by Brian Hioe
Photo Credit: Free Chinese Feminists/Facebook
THE #METOO campaign has exploded across the Chinese Internet in the past month. This was prompted by an outpouring of anger regarding a twenty-year-old sexual assault case involving university student Gao Yan, who killed herself in 1998 following an alleged rape by university professor Shen Yang. The case took place when Gao was a nineteen-year-old sophomore studying literature at Peking University and when Shen was forty years old. In particular, Gao’s former classmates claim that Shen dated and had sexual relationships with other students during this time and that Shen subsequently spread rumors about Gao, claiming that she had seduced him.
Anger spread rapidly across the Chinese Internet following remembrances posted by friends of Gao commemorating the twenty year anniversary of her death on Tomb Sweeping Day this year, when Chinese traditionally commemorate the dead.
Anger against Shen Yang, with Gao’s story being shared millions of times online, eventually led Nanjing University, where Shen currently teaches, to terminate Shen’s contract. Shen has been condemned by a number of universities and Peking University has vowed to do more about sexual harassment in the future. An open letter calling attention to the issue of sexual harassment has also been signed by professors from over 30 university and students and alumni from 50 universities. Shen, however, continues to defend himself, claiming that Gao was mentally ill, having remained quite vocal on the issue through the years.
Another former student of Shen’s, Xu Hongyun, has also come forward to allege sexual assault by Shen when considering Shen for her Ph. D advisor, stating that this contributed to her decision not to pursue further graduate studies. This was, however, deleted by state censors. A document has also emerged purporting to be Peking University’s report on Gao’s suicide, stating that Shen was not guilty for Gao’s death, claiming that Gao was mentally ill, and ordering Shen to only make an apology.
Li Youyou, one of Gao’s friends who posted a widely circulated essay commemorating Gao, has stated that four other victims of sexual assault by Shen have approached her. Current Peking University students have organized to call on the administration to make the full matters of the case public, following an essay published by a current Peking University student, Deng Yuhao, which has led to confrontations between Peking University students and administrators.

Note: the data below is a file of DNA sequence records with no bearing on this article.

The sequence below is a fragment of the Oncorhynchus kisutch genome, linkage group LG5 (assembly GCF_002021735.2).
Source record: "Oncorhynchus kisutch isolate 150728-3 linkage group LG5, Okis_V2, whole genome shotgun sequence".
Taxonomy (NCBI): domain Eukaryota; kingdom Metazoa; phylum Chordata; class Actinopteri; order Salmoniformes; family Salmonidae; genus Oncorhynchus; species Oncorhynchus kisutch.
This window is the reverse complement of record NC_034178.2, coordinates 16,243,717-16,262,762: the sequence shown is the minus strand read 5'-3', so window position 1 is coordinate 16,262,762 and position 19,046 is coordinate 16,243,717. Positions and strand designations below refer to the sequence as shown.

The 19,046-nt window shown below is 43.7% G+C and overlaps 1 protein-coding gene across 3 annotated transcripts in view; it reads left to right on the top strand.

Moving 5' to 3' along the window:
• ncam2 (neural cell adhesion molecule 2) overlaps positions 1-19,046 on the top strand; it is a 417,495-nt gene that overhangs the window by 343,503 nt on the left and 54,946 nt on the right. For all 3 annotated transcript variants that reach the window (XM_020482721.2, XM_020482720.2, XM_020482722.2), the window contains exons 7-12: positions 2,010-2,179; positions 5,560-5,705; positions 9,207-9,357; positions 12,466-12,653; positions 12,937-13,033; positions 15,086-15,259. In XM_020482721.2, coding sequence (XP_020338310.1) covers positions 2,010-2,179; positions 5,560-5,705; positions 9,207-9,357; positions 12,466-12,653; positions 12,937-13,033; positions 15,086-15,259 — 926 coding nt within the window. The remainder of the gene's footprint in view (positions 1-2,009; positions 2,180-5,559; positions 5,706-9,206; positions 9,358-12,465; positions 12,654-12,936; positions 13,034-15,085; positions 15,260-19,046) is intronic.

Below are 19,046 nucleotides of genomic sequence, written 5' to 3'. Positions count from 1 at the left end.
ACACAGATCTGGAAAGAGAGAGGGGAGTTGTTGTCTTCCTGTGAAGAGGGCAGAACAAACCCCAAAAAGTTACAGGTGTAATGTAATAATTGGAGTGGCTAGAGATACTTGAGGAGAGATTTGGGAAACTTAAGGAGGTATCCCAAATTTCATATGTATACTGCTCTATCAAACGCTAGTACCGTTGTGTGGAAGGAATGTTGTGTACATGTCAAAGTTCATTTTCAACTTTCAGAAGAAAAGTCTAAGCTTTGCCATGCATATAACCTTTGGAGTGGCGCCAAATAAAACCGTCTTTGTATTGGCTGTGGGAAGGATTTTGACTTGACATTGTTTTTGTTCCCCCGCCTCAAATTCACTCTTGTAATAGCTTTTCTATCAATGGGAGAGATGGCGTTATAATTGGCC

This is not the first time in past months that anger from Chinese netizens has called for action against Chinese academics guilty of past incidents of sexual assault. In January, outrage broke out following an essay posted online by Luo Xixi, a former Beihang University student, alleging an attempted rape by her former advisor, Chen Xiaowu. This led to a number of online petitions, including a petition signed started by a professor at Wuhan University, Xu Kaibin, which 50 academics from 30 universities signed, and a petition urging Fudan University to adopt anti-sexual harassment policies which gained 300 signatories before being deleted. Preceding this, in 2014, 256 professors signed a petition urging universities to adopt sexual harassment policies.
In particular, sexual harassment policies have been slow to catch on in China. Although the Chinese government has touted gender equality going back to the Mao period, actually existing social conditions make it clear that patriarchy remains deeply entrenched in China. The concept of sexual harassment has been slow to be introduced into law, the term sexual harassment only being introduced into law in 2005 but remaining vague in terms of definition after China’s first sexual harassment case was dismissed in 2001.
Posters calling for the release of the Feminist Five in 2015. Photo credit: Free Chinese Feminists/Facebook